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Columnists

It figures

Jude Simpson

SimpsonA girl generally knows where she is on the beauty/intelligence scale, and defines herself by what she lacks.  Which is why beautiful girls need to be told they are clever and clever girls need to be told they're beautiful. 

The accepted wisdom is that beauty is a shallow value by which to judge someone.  Yet we cannot disassociate ourselves from it.  We deride ourselves for the horrendous effects that our need to be beautiful wages on our self-esteem.  Yet that same self-esteem refuses to thrive purely on our GCSE / A Level / Degree / Postgraduate / Driving Test results.  The occasional 'You look great' will take us further than a string of As ever could - even As achieved before the star had to be added.   

At the six-month point after the birth of my baby, I'm technically supposed to have 'got my figure back' (that figure over there, that's mine - this one is just borrowed), and I ought be well on the way to being a 'yummy mummy'.  I will never accept the implication that my physical attractiveness is as important an ingredient for motherhood as tenderness, compassion, discipline or love.  But can I separate myself from the desire to have all that and a flat stomach too? Can I heck.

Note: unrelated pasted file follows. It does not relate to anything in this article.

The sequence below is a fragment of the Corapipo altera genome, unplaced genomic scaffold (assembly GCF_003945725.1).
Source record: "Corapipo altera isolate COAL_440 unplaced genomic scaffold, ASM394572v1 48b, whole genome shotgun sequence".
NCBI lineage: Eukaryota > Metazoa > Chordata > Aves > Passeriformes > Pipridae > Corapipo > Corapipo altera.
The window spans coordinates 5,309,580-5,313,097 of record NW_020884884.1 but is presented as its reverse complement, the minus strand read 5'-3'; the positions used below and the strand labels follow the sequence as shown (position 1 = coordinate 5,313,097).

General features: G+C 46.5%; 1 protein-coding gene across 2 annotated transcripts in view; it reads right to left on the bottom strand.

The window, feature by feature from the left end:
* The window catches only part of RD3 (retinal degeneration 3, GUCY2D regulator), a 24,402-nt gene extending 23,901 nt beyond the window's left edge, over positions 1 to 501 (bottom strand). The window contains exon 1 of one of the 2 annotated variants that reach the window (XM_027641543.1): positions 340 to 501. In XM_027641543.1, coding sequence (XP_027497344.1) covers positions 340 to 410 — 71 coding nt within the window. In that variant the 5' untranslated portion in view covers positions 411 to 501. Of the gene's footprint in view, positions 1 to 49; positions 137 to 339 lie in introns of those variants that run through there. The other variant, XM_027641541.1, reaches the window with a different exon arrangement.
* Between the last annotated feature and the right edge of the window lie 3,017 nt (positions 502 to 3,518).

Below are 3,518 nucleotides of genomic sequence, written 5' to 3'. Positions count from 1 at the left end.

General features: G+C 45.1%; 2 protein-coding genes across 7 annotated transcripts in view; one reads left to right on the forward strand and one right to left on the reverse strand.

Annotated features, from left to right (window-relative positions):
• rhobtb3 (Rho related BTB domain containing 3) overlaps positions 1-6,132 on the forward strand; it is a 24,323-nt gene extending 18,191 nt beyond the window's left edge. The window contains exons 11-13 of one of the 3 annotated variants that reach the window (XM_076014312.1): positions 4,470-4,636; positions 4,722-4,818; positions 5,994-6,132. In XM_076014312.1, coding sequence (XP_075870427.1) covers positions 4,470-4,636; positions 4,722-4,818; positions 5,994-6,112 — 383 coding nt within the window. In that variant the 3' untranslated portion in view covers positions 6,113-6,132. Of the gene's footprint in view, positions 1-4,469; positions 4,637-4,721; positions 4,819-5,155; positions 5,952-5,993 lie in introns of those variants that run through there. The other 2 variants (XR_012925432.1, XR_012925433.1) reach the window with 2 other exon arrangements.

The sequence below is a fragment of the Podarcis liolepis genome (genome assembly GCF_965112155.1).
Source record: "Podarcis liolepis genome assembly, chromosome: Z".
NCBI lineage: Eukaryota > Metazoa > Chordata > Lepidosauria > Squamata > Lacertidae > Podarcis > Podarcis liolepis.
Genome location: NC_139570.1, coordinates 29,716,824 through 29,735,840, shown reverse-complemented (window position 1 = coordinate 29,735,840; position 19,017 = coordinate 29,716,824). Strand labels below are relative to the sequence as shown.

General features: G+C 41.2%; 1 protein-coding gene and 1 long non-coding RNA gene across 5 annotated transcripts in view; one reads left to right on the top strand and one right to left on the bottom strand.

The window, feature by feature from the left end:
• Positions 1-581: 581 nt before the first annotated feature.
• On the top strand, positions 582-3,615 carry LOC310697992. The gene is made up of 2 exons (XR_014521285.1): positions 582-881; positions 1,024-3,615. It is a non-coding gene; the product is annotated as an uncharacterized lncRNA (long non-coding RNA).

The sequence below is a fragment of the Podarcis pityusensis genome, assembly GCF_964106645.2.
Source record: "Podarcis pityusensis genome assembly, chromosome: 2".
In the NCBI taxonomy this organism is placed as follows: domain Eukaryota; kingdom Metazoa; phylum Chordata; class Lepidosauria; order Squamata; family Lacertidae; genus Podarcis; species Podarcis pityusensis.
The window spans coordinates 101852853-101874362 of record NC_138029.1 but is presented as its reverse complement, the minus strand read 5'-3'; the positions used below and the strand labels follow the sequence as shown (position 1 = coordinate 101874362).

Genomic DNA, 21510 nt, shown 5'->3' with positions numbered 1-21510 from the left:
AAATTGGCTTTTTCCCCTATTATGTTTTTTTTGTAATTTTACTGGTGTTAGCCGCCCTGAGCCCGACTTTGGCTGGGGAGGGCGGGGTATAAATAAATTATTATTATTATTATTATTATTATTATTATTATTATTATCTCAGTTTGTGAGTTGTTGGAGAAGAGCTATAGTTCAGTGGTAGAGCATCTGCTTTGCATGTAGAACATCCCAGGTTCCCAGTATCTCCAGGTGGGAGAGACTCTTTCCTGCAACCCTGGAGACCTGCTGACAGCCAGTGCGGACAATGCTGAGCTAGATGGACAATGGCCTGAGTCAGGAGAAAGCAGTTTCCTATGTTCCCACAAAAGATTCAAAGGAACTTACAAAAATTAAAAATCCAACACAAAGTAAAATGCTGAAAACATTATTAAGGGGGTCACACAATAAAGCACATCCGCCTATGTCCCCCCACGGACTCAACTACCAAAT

There is no current requirement for me to be physically attractive.  Not even in Darwinian terms. My unfathomable husband still desires me, even with a flabby belly, stretch marks and nipples tattered from Little One's regular biting.  He has also decided he wants at least four children.  The need for any kind of seductiveness on my part is quite redundant... 

But I want to be yummy!  This is the curse. If I could just say it was society's pressures, a feature of a male-dominated, sex-obsessed society, I could bravely resist.  I could demonstrate my disgust by staying fat and happy my whole life long, never washing my hair more than once a week and giving up any interest in clothes, make up or furtive glances at Denise Van Outen's post-baby exercise routine in the Dentist's copy of Hello magazine.

Surely an interest in appearance is essentially fleshly and therefore evil?  Surely I should cleanse myself of the desire to be beautiful, and content myself with cleverness (a much more objective criterion)?

Mary, thankfully, is not described in terms of how quickly she re-gained her pre-baby shapeliness. And Jesus, it is specifically stated, 'had no beauty or majesty to attract us to him'.  However, David was 'ruddy' (and could kill lions and bears), and Saul was 'a head taller than all others' (by which measure we would presumably elect Peter Crouch Prime Minister). 

'Charm is deceptive' says Proverbs 31, 'and beauty is fleeting' (oh it is, it is) 'but a woman who fears the LORD is to be praised.' Which is why clever, beautiful girls need you to know that they bake fantastic quiche and can recite the whole of Psalm 119 off by heart.

Jude Simpson